NEW HOLLAND, Pa. — The spotted wing drosophila is a tiny fruit fly with a major sweet tooth.

It causes big problems for berry growers, but scientists are hoping they can turn the pest’s love for sugar against it.

“There’s some really interesting and cool research going on right now,” said Maria Cramer, a Penn State grad student who is studying pest issues in high tunnels.

Cramer spoke at New Holland Vegetable Day on Monday at Yoder’s Restaurant.

Alternative sweeteners like stevia are looking like quite effective controls. In some research, all of the drosophila died after feeding on the sweeteners.

It’s not clear if the flies are missing out on the nutrients they need by eating the product or if the sweetener itself is poisonous to the insects.

Still, “this is really both the thing that lures them and that kills them at the same time,” Cramer said.

Spotted wing drosophila have their taste receptors in their legs, so when they land on something they perceive as sweet, they start feeding reflexively.

The flies may not be able to differentiate between different kinds of sweets, said Kathy Demchak, a Penn State senior Extension associate.

The next step will be to see whether the flies prefer the sweetener over raspberries when offered both, Cramer said.

Attracticidal spheres offer another sweet but deadly approach. They’re red, sticky balls that resemble the traps used for apple maggots.

A cap on the ball contains sugar and pesticide. Rain and humidity make the concoction melt over the orb.

“Spotted wing drosophila are attracted to both the color and the sugar,” Cramer said.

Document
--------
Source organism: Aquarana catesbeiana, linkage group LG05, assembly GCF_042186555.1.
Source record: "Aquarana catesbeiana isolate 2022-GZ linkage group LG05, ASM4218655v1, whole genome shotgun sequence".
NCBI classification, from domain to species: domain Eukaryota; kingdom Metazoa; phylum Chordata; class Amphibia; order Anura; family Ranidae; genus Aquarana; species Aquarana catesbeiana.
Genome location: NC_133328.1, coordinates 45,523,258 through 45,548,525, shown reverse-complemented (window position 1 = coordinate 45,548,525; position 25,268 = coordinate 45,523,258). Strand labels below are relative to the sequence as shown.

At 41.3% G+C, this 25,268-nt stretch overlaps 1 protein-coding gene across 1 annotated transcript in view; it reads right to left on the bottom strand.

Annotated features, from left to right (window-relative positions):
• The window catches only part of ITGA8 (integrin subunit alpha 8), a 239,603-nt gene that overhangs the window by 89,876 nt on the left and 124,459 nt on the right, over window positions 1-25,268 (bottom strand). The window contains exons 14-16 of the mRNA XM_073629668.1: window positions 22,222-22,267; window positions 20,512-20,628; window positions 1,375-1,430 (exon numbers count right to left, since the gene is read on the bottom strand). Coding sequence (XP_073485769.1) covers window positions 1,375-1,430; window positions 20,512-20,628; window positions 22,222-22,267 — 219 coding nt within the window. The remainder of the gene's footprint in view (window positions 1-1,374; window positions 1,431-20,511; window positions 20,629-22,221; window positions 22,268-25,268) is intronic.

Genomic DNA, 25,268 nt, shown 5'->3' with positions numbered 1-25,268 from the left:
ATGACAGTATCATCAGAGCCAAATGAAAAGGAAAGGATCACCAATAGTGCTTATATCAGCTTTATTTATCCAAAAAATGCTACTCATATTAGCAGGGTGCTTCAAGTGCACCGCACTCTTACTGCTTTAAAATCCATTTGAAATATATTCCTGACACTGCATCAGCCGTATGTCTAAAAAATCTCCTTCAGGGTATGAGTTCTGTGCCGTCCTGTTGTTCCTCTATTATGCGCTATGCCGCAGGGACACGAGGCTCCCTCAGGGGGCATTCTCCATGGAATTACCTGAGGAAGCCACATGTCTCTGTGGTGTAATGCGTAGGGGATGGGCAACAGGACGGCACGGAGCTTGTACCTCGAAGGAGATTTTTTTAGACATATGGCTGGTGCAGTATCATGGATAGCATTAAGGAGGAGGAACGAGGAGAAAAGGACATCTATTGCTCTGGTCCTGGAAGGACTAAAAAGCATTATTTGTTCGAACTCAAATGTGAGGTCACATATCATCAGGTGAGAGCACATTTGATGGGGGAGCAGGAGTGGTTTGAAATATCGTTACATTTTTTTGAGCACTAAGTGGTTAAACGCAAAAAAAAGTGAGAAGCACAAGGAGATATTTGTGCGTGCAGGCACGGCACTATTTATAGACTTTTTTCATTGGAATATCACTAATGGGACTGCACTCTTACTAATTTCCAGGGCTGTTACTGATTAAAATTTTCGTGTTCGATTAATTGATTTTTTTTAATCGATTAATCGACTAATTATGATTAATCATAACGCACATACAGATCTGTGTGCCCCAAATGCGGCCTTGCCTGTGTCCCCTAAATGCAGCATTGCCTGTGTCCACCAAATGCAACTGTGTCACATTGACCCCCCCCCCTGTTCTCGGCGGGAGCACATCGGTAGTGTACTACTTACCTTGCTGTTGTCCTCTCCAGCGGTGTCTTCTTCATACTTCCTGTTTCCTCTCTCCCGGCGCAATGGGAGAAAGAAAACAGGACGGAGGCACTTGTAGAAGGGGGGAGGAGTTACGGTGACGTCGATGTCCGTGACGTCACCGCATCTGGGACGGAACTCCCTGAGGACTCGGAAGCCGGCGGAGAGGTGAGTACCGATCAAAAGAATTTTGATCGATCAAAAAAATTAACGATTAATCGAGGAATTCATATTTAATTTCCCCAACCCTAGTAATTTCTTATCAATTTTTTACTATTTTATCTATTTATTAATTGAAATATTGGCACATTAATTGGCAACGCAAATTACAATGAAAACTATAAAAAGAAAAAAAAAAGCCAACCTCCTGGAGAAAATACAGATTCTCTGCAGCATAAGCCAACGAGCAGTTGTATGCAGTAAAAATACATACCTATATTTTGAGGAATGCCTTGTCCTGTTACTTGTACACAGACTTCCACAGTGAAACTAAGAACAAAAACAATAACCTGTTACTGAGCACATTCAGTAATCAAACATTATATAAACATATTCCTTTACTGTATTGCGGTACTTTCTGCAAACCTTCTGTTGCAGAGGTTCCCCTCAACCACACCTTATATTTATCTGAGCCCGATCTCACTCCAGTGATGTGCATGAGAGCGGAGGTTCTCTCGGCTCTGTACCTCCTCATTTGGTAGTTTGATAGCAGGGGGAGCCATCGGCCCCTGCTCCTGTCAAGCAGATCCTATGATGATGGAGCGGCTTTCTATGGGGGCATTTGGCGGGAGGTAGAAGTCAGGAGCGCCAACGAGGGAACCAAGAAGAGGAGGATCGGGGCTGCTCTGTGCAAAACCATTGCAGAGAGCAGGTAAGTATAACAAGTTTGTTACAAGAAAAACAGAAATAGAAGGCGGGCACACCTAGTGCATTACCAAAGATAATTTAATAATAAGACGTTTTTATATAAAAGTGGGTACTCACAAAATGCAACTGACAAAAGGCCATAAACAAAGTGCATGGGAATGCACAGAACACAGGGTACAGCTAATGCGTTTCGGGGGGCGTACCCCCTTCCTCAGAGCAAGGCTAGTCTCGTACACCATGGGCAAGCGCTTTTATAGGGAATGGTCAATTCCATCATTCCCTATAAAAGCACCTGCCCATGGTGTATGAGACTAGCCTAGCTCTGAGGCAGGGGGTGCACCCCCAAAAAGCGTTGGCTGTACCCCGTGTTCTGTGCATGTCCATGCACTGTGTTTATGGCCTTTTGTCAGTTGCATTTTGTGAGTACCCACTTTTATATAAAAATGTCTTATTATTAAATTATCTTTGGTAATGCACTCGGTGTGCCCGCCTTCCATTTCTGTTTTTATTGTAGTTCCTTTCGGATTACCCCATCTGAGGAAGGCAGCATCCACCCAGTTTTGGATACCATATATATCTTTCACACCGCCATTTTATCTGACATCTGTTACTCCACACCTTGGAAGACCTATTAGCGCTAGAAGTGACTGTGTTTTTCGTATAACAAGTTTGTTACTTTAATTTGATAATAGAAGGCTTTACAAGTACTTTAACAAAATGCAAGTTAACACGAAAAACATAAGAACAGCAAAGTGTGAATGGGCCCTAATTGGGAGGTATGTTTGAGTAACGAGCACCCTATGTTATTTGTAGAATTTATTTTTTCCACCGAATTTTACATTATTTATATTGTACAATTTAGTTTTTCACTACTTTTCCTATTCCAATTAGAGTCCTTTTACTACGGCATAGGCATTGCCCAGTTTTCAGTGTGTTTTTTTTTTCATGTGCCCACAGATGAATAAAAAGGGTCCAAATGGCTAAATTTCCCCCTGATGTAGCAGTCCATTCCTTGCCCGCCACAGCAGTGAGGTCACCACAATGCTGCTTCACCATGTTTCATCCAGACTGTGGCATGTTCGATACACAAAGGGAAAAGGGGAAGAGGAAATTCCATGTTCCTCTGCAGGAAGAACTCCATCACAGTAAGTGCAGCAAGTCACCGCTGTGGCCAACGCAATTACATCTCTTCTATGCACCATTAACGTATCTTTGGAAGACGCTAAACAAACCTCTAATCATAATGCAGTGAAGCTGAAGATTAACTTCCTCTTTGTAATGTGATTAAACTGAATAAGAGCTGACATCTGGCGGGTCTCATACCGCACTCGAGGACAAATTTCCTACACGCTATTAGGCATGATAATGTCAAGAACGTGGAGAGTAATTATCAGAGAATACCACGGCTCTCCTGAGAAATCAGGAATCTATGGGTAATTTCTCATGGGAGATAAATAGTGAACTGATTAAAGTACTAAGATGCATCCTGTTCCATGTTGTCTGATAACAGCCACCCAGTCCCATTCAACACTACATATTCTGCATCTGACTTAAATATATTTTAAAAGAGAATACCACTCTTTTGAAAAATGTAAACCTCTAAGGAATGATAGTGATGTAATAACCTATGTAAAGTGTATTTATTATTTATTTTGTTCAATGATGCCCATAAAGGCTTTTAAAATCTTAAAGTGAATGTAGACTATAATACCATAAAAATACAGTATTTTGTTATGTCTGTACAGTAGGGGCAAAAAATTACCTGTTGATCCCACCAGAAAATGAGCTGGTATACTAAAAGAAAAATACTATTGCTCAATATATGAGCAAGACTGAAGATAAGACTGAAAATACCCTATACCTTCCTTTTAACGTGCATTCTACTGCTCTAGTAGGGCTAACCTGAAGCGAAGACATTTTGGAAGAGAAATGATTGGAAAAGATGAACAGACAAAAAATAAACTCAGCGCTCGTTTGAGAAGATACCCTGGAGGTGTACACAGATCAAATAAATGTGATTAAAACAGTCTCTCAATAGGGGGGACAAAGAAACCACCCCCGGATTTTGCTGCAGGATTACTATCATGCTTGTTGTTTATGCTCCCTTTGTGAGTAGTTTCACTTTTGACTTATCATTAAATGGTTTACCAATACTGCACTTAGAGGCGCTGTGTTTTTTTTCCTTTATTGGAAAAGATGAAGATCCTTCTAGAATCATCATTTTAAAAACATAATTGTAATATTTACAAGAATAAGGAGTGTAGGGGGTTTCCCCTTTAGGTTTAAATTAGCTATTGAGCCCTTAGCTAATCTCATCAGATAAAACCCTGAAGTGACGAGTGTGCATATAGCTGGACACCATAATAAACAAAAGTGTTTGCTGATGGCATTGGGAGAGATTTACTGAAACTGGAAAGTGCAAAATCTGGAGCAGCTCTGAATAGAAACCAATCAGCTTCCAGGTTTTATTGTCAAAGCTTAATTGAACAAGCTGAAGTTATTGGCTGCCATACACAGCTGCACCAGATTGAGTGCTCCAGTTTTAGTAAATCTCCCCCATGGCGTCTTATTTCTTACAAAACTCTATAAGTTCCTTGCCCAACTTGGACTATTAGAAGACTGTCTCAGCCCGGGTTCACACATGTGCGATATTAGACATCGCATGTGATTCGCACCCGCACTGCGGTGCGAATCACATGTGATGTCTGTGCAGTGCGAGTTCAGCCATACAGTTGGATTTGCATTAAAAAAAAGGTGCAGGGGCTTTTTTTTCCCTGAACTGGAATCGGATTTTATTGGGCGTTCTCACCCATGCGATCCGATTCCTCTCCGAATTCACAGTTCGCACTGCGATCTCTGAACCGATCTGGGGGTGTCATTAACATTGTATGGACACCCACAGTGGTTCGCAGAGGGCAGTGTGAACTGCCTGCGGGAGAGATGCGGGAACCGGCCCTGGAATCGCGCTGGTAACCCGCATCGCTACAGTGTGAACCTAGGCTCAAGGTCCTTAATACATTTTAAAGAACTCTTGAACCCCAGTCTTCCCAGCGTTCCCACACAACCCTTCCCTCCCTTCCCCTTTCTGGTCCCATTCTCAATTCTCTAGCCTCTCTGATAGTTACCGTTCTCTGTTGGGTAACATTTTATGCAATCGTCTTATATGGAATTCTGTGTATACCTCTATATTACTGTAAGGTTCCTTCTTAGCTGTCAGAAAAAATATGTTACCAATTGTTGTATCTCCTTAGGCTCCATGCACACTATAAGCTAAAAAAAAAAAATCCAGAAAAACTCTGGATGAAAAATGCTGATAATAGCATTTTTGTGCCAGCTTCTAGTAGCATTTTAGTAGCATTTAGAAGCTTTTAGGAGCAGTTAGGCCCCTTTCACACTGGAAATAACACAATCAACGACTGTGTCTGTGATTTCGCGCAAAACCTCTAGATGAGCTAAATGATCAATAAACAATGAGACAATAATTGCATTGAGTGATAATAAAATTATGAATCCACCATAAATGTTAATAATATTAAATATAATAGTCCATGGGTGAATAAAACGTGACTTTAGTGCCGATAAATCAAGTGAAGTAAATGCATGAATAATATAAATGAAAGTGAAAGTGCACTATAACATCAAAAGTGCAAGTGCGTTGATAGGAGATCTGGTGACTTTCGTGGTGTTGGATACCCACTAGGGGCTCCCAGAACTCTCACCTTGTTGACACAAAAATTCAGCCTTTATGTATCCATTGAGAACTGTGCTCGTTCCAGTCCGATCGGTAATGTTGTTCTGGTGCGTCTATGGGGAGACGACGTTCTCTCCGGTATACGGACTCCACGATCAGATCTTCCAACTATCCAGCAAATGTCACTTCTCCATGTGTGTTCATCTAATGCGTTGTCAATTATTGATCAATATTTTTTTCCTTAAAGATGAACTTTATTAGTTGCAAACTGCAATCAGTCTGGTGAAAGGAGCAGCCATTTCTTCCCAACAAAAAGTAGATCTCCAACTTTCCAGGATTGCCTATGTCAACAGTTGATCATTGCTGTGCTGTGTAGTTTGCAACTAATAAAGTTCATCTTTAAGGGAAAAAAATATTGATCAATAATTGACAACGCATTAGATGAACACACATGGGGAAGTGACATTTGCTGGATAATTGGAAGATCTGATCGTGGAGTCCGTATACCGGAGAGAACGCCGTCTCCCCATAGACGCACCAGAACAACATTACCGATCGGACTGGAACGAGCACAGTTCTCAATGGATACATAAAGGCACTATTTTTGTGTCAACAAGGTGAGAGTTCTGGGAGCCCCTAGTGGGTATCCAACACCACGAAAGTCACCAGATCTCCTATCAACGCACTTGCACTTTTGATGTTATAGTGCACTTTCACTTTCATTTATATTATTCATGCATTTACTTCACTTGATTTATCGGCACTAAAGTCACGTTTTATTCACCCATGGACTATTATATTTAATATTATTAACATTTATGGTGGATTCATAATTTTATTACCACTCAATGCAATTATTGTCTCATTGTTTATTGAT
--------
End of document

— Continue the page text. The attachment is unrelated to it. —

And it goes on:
Trials suggest the balls could be as effective as spraying pesticide, though it’s not clear how well they will work in a high tunnel where there’s no rain.

Growers will need to place a lot of red balls, but the balls can last for several weeks.

Although not yet on the market, the balls have been tested on some farms in West Virginia, Cramer said.

A longer term, if less sugary, control measure involves releasing sterile male drosophila.

The insects are reared in labs and irradiated to become infertile. The female drosophila will still mate and lay eggs in the fruit, but the eggs will be duds.

This technique has been used successfully against the Mediterranean fruit fly, Cramer said.

For this year, however, growers will still need to rely on cultural controls and insecticides.

Opening up the canopy, for example, increases spray penetration and reduces the shady, humid areas the drosophila prefer.

Michigan researchers have found that picking every day or every other day can significantly reduce drosophila populations.

Harvesting every other day results in larger berries, but there’s also a greater potential for bigger, more noticeable larvae in the fruit, Cramer said.

High tunnels facilitate frequent picking because they block the rain.

Refrigerating the berries soon after harvest could slow down biological activity and prevent some eggs from hatching.

Holding the berries near 32 degrees is best, though growers risk freezing their fruit, Demchak said.

Infested fruit should be discarded in plastic, not composted, Cramer said.

Many insecticides remain effective against spotted wing drosophila, but because the fly produces eight generations a year, resistance will always be a concern.

A 2011 report suggested drosophila were resistant to pyrethrins, but it’s not clear if the problem was really resistance or just a low-efficacy pesticide.

The research was conducted by a private company that did not publish its data, Cramer said.

Spotted wing drosophila has a number of wild hosts, so some populations never come in contact with insecticides. That could slow resistance development, though it also means there’s always more drosophila that can come onto the farm, Cramer said.

Spotted wing drosophila should not be confused with the spotted lanternfly, another invasive species.

Spotted wing drosophila are tiny and lay their eggs mainly in ripening berries. They are found in Pennsylvania and around the country.

Spotted lanternflies are larger, feed on a wide variety of plants and douse their surroundings in a sticky waste.